Leave Your Baggage Behind is a piece featured on Intereum’s blog site, betterwaystowork.com. The article and video kicks off a beginning to a new relationship with Employee Strategies and Intereum.
Human behavior is complex. We work with individuals from all walks of life and spend hours upon hours trying to understand their behavior and how it relates to a leader, a purpose, and a workplace. Within our discipline of Organization Development, we, in effect, become like medical doctors of the workplace. While this simile falls apart the more you unravel it, it works to explain some basic premises of our work. Essentially, our clients present a problem and we work to address that problem or the root cause of the symptom that may exist a few layers below the surface.
A few years ago, we had a client that was moving across town. By outgrowing their existing space, it became necessary to find a bigger office. The move and the senior leader were met with some serious resistance. The leader couldn’t understand why. In his mind, he saw an expensive new office with more collaborative space, furniture that wasn’t forty years old, and closer proximity to some fun restaurants. The logic didn’t add up and he couldn’t understand why his team wasn’t excited about the move. So, he called us.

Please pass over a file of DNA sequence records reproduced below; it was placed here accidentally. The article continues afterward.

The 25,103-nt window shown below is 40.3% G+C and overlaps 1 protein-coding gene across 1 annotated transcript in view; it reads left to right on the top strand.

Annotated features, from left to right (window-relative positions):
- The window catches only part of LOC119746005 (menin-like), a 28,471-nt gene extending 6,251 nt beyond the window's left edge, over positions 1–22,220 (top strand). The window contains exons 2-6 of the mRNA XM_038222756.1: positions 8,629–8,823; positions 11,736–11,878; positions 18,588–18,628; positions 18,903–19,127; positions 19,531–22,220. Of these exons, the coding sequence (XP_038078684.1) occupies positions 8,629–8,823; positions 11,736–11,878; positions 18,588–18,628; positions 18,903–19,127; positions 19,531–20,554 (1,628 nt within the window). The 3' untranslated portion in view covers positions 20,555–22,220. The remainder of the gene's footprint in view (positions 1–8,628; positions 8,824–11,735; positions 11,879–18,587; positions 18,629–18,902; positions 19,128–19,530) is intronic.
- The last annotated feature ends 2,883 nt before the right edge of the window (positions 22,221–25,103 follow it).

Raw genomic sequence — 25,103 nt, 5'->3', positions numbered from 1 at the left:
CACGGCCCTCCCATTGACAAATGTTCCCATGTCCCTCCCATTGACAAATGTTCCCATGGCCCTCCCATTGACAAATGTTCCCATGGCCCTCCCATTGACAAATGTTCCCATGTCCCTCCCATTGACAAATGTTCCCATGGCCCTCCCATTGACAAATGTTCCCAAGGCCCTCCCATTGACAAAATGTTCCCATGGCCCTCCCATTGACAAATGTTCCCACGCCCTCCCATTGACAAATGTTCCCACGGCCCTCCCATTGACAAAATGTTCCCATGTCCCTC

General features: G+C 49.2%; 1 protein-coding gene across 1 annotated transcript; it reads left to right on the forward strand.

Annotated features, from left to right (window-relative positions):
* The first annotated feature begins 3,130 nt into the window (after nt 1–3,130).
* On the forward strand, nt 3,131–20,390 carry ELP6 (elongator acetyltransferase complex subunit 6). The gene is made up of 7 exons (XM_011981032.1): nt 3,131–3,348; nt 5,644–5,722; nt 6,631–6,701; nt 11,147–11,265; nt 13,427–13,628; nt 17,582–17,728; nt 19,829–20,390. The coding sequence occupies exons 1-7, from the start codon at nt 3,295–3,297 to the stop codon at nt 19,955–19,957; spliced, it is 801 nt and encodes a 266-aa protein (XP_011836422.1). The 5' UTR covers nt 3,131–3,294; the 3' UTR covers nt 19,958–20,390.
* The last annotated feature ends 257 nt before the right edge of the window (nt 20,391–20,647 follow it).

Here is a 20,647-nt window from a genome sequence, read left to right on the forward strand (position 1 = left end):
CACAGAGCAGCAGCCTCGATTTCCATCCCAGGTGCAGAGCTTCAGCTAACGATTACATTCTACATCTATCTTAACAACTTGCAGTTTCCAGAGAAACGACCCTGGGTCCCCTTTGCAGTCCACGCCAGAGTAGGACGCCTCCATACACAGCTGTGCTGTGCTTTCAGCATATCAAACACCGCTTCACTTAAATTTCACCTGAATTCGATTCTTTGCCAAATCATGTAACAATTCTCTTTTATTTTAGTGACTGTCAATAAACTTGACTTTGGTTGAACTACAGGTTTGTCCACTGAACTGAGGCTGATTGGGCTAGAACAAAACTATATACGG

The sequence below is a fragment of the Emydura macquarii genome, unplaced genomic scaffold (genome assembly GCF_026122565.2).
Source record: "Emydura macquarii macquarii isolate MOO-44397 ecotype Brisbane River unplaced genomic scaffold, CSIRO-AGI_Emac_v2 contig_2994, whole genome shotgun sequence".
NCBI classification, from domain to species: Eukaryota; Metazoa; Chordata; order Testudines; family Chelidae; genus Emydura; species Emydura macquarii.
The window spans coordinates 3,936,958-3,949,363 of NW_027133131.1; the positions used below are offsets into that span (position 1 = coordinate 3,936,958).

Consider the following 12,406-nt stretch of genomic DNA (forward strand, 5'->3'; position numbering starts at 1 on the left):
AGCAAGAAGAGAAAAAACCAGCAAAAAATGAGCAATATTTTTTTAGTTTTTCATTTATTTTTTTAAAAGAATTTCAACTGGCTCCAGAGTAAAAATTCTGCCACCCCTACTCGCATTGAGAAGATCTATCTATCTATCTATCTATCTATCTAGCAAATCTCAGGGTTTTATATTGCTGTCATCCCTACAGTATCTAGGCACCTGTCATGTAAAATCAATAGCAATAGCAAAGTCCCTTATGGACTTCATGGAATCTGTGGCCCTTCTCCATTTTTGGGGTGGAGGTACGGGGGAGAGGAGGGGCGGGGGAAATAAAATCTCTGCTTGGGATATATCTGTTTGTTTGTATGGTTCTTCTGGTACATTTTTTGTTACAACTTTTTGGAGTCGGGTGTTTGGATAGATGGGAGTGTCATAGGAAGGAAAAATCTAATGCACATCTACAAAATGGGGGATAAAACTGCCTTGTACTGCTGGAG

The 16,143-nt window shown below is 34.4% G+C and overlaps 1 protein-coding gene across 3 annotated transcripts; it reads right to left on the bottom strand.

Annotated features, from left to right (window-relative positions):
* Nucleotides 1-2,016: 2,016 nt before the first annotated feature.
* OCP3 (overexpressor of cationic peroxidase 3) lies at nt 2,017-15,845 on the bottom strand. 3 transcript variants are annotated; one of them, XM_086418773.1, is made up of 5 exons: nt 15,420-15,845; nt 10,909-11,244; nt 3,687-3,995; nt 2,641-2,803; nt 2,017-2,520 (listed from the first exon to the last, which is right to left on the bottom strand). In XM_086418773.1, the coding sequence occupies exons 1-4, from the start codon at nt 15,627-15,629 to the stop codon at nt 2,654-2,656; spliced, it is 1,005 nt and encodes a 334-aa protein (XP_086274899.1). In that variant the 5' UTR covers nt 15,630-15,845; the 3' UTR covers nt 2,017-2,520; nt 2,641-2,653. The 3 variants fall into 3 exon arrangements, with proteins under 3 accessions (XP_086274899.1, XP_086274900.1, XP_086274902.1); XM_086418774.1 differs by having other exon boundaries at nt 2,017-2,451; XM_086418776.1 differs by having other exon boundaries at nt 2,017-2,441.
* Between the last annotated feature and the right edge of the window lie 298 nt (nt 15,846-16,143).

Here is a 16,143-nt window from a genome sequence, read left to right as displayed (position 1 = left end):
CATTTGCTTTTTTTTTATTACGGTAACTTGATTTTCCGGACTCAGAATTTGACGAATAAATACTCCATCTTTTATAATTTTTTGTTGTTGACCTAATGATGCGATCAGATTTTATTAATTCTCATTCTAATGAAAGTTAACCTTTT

As we sat down over breakfast, he explained that people were furious about the move. In his mind, the presenting symptom/problem was that employees were losing their private offices. In our discussion, we talked about the lack of trust he was being afforded. His organization didn’t trust him to make a series of decisions in their best interest. The prevailing symptom to address wasn’t the loss of a private office, but rather the lack of trust between employees and the leadership team. We decided to work together and we started a “Leave Your Baggage Behind” campaign. The play on words to the campaign was intended to be lighthearted, but also address the very real concerns that had been festering for years.
One of my favorite quotes comes from Stephen Covey, “To listen well is the psychological equivalent of giving air to someone who is oxygen-deprived. It meets a deep, profound human need.”
Read full article on betterwaystowork.com
Blogging by J. Forrest